Modern medicine has undeniably extended the lives of people around the world, but, recently, a few data points have begun to muddle the clean lines of such charts when looking for a little more detail. Gains in life expectancy have begun to slow.
The United States, especially, lags behind. We have our growing income disparity to thank for pulling down the national average, according to a county-by-county analysis done by the University of Washington’s Institute for Health Metrics and published in the Lancet.
“There are counties in the U.S. where a woman or man can live close to the top life expectancy in the world, and we have counties in the U.S. where life expectancy is similar to what we see in Africa. That disparity is causing gains to slow down so that we’re not keeping up with our peers,” Ali Mokdad, of the Institute for Health Metrics and Evaluation, told Singularity Hub.
“Eighty percent of the counties in the U.S. have life expectancy lower than that of Cuba,” he added.
Comparing national averages doesn’t paint quite as dire a picture. Between 1990 and 2011, U.S. life expectancy at birth grew 5 percent from 75 years to 79. Between 1970 and 1990, infants also gained five years of expected life after starting at 70.
Other developed countries made slightly better progress. In France, life expectancy rose by 8 percent from 1970 to 1990 and by 5 percent from 1990 to 2011. In Japan, the world’s leader in life expectancy, babies born in 1970 were expected to live 72 years on average. That number grew by nearly 10 percent to 79 in 1990 before slowing to a 5 percent growth rate to stand at 83 in 2011. Norway’s growth parallel’s the United States’, progressing steadily from 74 in 1970 to 81 in 2011.
Still, residents of nearly all European countries can expect current newborns to live longer than those born in the U.S., as can Kuwait, South Korea, Israel and Andorra.
In the developing world, life expectancy grew much faster during the same period, but also slowed somewhat in the two decades following 1990 relative to the two before.
Babies born in India and Indonesia saw their predicted life spans grow by nearly 20 percent between 1970 and 1990. Since then, India, Indonesia, China and Brazil have all seen life expectancy extend by 10 – 12 percent.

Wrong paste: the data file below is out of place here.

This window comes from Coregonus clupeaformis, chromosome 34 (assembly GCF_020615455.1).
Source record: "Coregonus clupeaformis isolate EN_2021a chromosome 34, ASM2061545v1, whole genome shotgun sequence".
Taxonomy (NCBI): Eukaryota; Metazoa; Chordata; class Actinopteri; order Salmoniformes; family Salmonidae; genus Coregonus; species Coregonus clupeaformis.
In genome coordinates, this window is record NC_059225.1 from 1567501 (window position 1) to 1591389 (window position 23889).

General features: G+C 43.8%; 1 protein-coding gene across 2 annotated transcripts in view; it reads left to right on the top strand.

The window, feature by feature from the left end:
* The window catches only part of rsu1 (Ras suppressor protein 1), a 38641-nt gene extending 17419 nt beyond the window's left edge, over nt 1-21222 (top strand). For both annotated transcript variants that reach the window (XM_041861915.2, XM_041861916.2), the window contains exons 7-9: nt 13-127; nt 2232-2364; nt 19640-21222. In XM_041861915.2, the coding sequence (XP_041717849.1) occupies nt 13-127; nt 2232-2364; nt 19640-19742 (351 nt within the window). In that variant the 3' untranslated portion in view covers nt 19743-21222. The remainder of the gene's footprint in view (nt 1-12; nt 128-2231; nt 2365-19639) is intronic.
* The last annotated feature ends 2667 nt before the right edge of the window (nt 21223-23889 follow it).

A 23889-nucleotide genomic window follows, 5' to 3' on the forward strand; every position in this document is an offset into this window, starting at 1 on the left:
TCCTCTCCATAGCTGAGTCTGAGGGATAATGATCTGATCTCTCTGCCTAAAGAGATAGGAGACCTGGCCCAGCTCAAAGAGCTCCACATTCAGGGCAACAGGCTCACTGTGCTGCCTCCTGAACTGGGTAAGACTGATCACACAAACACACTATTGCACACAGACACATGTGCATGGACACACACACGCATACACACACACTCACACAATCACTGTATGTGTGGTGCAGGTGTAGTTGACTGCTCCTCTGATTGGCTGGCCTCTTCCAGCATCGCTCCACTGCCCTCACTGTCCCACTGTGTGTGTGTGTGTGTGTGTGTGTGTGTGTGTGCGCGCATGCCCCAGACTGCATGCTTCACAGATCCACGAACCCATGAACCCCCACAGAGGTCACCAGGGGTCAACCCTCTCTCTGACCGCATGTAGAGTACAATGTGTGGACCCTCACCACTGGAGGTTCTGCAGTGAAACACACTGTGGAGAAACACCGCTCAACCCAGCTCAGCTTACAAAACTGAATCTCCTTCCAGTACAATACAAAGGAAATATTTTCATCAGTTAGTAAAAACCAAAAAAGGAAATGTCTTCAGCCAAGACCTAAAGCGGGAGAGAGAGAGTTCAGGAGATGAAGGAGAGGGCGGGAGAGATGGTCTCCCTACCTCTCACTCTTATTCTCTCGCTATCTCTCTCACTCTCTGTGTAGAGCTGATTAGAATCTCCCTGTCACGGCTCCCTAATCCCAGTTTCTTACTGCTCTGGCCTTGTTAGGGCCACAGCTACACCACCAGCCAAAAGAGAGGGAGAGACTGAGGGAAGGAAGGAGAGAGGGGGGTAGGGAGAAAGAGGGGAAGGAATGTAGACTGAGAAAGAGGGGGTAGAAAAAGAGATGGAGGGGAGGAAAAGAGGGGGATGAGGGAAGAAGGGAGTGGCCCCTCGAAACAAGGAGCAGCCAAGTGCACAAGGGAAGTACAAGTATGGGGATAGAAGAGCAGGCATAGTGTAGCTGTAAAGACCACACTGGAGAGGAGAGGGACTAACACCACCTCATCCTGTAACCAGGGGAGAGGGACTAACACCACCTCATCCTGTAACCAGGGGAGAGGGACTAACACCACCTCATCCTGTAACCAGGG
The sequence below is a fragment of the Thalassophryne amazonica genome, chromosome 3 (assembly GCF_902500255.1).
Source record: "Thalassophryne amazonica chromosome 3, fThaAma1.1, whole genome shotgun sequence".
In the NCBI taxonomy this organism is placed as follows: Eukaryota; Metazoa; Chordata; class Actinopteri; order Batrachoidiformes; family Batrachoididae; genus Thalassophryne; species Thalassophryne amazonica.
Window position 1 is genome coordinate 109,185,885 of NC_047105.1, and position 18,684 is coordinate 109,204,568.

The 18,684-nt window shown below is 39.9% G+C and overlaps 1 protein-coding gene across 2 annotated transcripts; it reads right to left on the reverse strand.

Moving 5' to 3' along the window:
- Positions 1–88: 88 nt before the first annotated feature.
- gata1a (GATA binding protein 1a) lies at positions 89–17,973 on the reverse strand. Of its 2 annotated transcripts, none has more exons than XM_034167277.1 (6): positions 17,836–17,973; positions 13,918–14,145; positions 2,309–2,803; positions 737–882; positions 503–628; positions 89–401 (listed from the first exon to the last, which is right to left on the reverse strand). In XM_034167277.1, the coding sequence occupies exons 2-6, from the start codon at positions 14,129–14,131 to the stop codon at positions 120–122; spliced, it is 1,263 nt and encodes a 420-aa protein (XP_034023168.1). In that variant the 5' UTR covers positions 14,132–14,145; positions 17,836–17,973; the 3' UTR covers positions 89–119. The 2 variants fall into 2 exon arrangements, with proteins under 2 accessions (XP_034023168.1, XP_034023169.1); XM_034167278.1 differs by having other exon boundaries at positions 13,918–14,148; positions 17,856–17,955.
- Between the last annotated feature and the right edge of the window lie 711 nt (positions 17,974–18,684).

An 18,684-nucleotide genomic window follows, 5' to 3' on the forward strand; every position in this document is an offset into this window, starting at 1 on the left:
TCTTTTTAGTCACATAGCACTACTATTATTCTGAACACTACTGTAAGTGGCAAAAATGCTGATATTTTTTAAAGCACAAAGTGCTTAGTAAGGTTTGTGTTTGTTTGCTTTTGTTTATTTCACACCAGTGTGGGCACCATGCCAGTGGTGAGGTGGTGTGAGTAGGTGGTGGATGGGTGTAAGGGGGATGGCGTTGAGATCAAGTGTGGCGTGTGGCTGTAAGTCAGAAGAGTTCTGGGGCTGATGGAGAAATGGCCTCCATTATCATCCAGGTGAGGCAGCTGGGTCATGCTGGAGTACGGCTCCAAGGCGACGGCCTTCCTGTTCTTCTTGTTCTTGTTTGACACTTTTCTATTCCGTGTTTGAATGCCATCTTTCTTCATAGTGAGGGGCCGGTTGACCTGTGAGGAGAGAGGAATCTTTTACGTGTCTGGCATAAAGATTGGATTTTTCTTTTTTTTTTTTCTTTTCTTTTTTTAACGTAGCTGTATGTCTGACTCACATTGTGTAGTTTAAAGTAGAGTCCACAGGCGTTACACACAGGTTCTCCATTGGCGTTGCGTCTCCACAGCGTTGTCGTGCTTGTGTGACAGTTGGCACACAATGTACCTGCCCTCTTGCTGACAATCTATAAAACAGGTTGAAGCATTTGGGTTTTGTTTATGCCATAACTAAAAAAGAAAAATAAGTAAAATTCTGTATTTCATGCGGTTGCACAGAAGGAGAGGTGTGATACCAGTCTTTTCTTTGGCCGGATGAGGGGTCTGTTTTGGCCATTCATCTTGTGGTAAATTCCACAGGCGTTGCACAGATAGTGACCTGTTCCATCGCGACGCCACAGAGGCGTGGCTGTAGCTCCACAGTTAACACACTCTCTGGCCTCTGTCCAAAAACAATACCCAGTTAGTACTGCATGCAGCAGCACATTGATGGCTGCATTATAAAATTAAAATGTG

According to Mokdad, life expectancy depends on many factors: income and education, access to health care — which includes both physical proximity and affordability — and the quality of medical care. But most important of all is the element least affected by science and technology: lifestyle. And while people in developing countries have more opportunity to exercise and eat a full complement of fruits and vegetables, they are also more likely to become sick with diseases related to eating too much salt, cholesterol and sugar.
High-level statistics also hint at some of these tradeoffs. Life expectancy doesn’t simply rise as a country gets wealthier, for example. The World Health Organization breaks countries into four income categories, and between the poorest and the next poorest, life expectancy falls before rising through the other categories.
Imagine living in a rural, agrarian society. There are few roads and few health clinics. As the country develops, construction happens hurly-burly, bringing pollution and industrial accidents. There are roads, but they’re not necessarily safe and most citizens, if they have cars, are new to driving. Smoking also tends to increase in countries as their economies see major expansions (the U.S. in the 1950s and 60s and China in the 1970s and ’80s). Life expectancies fall until health care and government regulations catch up and smoking declines. Then they go up as the benefits of living in a wealthier country manifest themselves.
So, what about the future — will gains in life expectancy shoot up again as techno-optimists like Ray Kurzweil posit? Not according to the WHO. The organization’s morbidity predictions for 2015 – 2030 don’t indicate that areas of medicine currently making strides will push longevity trend lines in developed countries back up.
Heart disease, linked to diet, is the single largest killer in the world. In upper-middle income countries, the WHO predicts that deaths caused by it will fall significantly. But in upper income countries, virtually no progress will be made against heart disease.
Okay, but surely we will make progress against cancer, you may say. Alas, not according to WHO statistics.
While medical advances have brightened the prognoses for many cancer patients, the WHO predicts that cancer will continue to account for about half of all deaths in upper-middle income and upper income countries. Alzheimer’s and Parkinson’s diseases are on a course to claim more lives.
Statistics do reflect some unqualified medical successes with effects big enough to push national life expectancy averages up significantly.
Major advances in the treatment of HIV have resulted in dramatically longer life spans in many African countries. To take but one example, a baby born in Botswana in 1990 would live, on average, 65 years. But 10 years later, a baby was only expected to live 49 due largely to the HIV epidemic. In 2011, life expectancy had made up its losses and gained a year to boot.
Experts expect still more progress on infant mortality, which has been the rock star of longevity data, in both developed and developing countries. Since 1970, deaths of those under age four have fallen by more than 70 percent worldwide — and, according to one study, that dropoff accounts for half of all gains in life expectancy.
So what do these numbers reveal about the role of technology in improving health? The smartphone may be the most powerful tool in a doctor’s bag, Mokdad said. Simply following up with patients to ensure that they follow doctor’s orders will improve and extend more lives than a cutting-edge medical breakthrough, he said.